Hallelujah

mee

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Hallelujah

What comes to your mind when you hear the term "Hallelujah"? Perhaps it reminds you of Handel's "Messiah," a musical masterpiece from the 1700's that features the dramatic Hallelujah chorus. Or you may think of the famous American patriotic song "The Battle Hymn of the Republic," also known as "Glory, Hallelujah." Surely, from one source or another, you have heard the word "Hallelujah." Perhaps you even use it from time to time. But do you know what it means?
Hallelujah—The English transliteration of the Hebrew expression ha·lelu-Yah´, meaning "praise Jah," or "praise Jah, you people."
Jah—A poetic shortened form of the name of God, Jehovah. It appears in the Bible more than 50 times, often as part of the expression "Hallelujah."
 
Hallelujah

What comes to your mind when you hear the term "Hallelujah"? Perhaps it reminds you of Handel's "Messiah," a musical masterpiece from the 1700's that features the dramatic Hallelujah chorus. Or you may think of the famous American patriotic song "The Battle Hymn of the Republic," also known as "Glory, Hallelujah." Surely, from one source or another, you have heard the word "Hallelujah." Perhaps you even use it from time to time. But do you know what it means?
Hallelujah—The English transliteration of the Hebrew expression ha·lelu-Yah´, meaning "praise Jah," or "praise Jah, you people."
Jah—A poetic shortened form of the name of God, Jehovah. It appears in the Bible more than 50 times, often as part of the expression "Hallelujah."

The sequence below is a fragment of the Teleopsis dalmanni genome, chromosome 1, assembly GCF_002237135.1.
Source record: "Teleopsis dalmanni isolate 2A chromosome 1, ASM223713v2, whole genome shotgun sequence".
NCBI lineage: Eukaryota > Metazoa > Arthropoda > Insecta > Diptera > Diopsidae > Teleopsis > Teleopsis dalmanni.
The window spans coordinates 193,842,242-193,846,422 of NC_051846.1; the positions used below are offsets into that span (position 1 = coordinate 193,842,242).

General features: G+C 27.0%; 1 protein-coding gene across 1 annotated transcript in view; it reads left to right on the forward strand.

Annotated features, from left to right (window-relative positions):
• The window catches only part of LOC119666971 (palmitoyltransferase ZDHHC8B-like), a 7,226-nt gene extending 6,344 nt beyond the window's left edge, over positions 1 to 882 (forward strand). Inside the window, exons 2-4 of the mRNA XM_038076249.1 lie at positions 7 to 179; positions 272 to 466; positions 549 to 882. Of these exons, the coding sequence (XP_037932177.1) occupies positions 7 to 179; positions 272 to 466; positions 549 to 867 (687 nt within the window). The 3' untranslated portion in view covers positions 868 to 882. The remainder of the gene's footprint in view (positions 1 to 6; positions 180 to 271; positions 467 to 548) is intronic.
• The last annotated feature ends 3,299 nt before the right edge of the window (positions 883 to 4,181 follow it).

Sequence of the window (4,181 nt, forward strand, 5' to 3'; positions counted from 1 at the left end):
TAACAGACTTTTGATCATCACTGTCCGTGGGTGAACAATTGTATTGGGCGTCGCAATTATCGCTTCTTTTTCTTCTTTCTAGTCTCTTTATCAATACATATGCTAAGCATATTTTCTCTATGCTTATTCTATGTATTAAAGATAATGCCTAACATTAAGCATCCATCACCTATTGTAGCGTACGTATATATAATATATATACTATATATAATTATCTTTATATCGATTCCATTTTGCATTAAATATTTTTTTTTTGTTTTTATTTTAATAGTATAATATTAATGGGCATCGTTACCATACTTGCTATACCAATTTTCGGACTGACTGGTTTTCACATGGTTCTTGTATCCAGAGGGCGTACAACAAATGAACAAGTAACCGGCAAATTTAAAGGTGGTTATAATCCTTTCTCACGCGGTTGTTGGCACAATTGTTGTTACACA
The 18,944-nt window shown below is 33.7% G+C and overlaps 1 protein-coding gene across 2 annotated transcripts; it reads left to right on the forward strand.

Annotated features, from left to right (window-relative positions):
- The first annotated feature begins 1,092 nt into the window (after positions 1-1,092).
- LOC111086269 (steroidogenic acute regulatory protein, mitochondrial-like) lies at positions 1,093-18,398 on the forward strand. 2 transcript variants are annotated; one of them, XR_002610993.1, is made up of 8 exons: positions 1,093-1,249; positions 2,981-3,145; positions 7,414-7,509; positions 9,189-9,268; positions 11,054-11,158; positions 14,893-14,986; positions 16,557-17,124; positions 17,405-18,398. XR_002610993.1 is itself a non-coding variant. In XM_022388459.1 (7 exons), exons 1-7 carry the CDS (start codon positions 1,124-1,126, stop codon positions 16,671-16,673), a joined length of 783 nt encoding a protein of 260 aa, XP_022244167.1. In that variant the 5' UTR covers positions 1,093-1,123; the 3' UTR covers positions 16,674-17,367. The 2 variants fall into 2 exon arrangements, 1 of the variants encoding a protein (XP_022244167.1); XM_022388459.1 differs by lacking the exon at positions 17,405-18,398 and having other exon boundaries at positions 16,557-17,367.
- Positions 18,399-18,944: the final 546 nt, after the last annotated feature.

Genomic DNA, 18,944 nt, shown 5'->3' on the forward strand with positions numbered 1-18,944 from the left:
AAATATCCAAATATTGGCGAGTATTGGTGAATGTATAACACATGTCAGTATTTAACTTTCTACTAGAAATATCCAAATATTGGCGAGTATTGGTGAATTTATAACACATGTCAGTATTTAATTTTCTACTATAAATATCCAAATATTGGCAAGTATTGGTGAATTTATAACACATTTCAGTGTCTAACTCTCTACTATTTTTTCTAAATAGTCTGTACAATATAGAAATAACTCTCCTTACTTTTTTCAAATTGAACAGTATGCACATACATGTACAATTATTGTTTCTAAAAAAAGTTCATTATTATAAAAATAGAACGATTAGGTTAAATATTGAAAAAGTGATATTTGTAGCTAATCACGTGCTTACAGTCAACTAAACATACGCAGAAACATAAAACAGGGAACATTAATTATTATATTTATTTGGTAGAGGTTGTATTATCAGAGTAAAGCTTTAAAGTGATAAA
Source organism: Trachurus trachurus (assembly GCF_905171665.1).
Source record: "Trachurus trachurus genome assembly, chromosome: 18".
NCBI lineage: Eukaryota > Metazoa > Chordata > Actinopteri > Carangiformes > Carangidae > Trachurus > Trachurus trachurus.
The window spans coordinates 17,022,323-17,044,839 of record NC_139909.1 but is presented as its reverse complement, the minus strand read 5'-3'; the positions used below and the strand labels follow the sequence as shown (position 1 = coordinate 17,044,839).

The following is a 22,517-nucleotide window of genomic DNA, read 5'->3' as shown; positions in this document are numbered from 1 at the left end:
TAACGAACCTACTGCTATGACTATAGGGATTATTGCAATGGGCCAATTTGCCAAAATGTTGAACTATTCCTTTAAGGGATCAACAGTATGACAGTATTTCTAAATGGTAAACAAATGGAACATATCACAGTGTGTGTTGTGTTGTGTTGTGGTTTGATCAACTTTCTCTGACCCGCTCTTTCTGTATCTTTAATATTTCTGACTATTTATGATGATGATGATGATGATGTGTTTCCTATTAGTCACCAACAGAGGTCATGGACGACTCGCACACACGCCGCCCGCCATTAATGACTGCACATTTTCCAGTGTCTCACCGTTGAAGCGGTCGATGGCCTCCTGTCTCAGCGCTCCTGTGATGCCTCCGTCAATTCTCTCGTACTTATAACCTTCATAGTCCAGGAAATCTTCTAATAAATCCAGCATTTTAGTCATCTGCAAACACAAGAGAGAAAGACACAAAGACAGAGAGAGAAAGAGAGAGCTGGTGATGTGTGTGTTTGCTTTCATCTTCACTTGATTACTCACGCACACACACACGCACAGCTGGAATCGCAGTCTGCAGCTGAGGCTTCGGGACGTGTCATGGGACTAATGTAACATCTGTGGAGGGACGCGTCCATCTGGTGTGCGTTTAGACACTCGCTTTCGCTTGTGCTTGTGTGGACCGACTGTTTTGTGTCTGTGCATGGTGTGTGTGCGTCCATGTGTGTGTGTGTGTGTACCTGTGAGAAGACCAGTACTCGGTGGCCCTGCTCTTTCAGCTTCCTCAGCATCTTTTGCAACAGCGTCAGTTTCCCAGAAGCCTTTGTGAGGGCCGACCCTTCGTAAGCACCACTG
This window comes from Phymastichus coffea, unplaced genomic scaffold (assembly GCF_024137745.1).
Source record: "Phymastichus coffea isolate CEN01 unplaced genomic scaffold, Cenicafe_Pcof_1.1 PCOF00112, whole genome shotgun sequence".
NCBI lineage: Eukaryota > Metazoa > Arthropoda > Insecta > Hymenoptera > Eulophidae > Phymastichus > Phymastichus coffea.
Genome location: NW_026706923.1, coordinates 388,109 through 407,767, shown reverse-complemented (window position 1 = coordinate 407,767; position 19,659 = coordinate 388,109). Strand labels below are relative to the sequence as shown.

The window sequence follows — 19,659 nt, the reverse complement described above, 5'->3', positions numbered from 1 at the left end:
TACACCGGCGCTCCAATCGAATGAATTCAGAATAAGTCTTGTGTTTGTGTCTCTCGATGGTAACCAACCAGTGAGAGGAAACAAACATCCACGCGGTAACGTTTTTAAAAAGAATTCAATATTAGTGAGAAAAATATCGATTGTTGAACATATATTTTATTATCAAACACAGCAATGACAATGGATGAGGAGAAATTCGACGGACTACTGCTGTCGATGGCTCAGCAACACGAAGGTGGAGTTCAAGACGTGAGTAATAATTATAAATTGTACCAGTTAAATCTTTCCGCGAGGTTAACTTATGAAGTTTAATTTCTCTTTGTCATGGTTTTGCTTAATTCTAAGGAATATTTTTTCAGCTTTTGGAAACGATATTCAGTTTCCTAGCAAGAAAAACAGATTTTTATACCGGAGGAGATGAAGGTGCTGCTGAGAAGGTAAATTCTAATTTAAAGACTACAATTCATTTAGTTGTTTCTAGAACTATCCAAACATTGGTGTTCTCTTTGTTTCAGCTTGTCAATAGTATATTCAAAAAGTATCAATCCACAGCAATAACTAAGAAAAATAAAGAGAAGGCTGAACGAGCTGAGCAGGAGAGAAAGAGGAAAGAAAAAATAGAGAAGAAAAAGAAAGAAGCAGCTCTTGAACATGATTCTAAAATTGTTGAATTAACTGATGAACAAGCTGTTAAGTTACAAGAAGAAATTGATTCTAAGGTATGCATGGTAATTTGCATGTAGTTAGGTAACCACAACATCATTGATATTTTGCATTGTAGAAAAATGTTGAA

Hi Mee,
The Hallelujah Eurythmy exercise is used successfully with children before bedtime. Each of the sounds become movements.

The word Hallelujah itself means”I purify myself of all that prevents me from beholding the Divine”.

Blessings,
Br.Bruce
 
Hallelujah

What comes to your mind when you hear the term "Hallelujah"? Perhaps it reminds you of Handel's "Messiah," a musical masterpiece from the 1700's that features the dramatic Hallelujah chorus. Or you may think of the famous American patriotic song "The Battle Hymn of the Republic," also known as "Glory, Hallelujah." Surely, from one source or another, you have heard the word "Hallelujah." Perhaps you even use it from time to time. But do you know what it means?
Hallelujah—The English transliteration of the Hebrew expression ha·lelu-Yah´, meaning "praise Jah," or "praise Jah, you people."
Jah—A poetic shortened form of the name of God, Jehovah. It appears in the Bible more than 50 times, often as part of the expression "Hallelujah."

It is an expression, nothing more, nothing less. Jehovah, does not come to mind when the term is used (by most people). They don't care what God's name is; only that He is...

I'll tell you something personal. I hate the name "Jehovah". It does not do God a service. All it does is cause strife, and discontent, of which some folk seem happy to contribute to.

"El' lohim"...now that is a name worthy of God, not some B*stardized version of "Ya' weh" (YHWH).

Forgive me Mee. I've been gone a while, and when I come back, you still seem to be stuffing JW dogma down the throats of the members...

not very Christian...

v/r

Q
 
Forgive me Mee. I've been gone a while, and when I come back, you still seem to be stuffing JW dogma down the throats of the members...

not very Christian...

v/r

Q
or even the bible
psalm 83 ;18
That people may know that you, whose name is Jehovah,​
You alone are the Most High over all the earth.
 
I